Re: [OPE-L] Capital reproduction theories and the facts

From: glevy@PRATT.EDU
Date: Fri Sep 08 2006 - 13:40:58 EDT

> With the aid of credit and legal enforcement, capital can mutate
> fairly smoothly from one form into another form, and it is the
> distribution of total capital  between these different forms that
> shapes the pattern of economic reproduction. Typically a falling
> average profit rate in production causes capital to  exit
> from the sphere of production, but obviously this exit does not mean
> at all that it ceases to accumulate (at a lower or higher profit rate
> as the case might be). It merely assumes another form.

Hi Jurriaan,

The material form which constant fixed capital takes often
serves as an obstacle to the "mutation" of that form of capital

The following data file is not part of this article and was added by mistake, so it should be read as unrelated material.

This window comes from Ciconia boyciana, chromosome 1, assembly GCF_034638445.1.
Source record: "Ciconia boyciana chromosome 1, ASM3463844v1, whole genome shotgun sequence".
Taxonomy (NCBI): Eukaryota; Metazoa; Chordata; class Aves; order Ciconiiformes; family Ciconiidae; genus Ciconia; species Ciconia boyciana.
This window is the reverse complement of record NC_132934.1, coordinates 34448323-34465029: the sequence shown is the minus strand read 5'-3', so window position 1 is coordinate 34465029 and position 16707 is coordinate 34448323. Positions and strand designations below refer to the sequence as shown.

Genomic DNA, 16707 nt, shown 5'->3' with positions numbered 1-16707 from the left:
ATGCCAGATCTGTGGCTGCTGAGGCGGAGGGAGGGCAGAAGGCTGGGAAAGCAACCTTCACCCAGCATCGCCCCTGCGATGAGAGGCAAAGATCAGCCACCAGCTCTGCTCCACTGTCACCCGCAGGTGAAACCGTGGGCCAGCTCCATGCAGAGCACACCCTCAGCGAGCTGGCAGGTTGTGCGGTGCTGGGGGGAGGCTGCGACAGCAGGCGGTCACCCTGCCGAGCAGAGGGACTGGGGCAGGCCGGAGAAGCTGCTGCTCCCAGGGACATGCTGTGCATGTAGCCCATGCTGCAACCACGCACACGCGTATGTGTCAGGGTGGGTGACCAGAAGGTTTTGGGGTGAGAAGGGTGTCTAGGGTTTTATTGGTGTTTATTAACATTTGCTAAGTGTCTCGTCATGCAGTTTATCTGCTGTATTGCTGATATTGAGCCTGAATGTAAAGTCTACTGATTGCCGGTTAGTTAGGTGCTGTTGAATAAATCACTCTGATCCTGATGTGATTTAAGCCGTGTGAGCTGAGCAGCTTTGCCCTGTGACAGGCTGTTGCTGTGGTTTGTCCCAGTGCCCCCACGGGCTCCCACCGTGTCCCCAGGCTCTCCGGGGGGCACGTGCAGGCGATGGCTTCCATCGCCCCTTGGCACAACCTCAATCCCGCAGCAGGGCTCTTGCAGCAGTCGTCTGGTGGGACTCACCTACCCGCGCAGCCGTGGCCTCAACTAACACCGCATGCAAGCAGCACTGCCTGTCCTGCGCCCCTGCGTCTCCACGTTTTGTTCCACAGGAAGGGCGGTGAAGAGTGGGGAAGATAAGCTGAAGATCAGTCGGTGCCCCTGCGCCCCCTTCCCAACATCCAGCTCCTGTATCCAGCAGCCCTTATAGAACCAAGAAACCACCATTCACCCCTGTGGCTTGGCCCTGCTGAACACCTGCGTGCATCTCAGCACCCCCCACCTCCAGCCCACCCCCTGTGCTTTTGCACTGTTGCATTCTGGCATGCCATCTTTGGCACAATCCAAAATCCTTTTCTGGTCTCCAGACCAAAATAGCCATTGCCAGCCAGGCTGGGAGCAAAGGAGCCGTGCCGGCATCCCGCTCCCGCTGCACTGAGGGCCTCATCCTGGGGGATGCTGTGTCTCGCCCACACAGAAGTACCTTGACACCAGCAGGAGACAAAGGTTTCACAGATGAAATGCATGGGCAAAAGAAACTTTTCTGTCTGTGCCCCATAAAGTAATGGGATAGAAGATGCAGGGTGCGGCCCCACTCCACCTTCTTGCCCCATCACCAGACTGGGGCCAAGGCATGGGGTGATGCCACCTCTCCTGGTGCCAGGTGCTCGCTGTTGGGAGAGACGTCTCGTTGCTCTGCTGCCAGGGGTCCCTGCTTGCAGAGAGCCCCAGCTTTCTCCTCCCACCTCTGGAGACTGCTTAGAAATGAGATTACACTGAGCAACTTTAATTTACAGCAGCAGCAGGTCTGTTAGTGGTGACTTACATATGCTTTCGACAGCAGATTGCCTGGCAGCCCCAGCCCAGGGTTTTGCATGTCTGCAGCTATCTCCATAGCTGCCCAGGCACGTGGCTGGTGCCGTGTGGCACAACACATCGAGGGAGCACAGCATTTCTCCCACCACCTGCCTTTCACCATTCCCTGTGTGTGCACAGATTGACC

into another form.  I.e. means of production often take a form
where they can be used for only one purpose (e.g. in the case of
"hard automation") and if they cease to function  as means of
production, the value can not "mutate":  it is "lost".  This
effectively serves as a "barrier to exit" for many firms.  The
"immobility" of a portion of constant capital must be taken
into account when one considers the the sectoral effects of a
falling rate of profit.

In solidarity, Jerry

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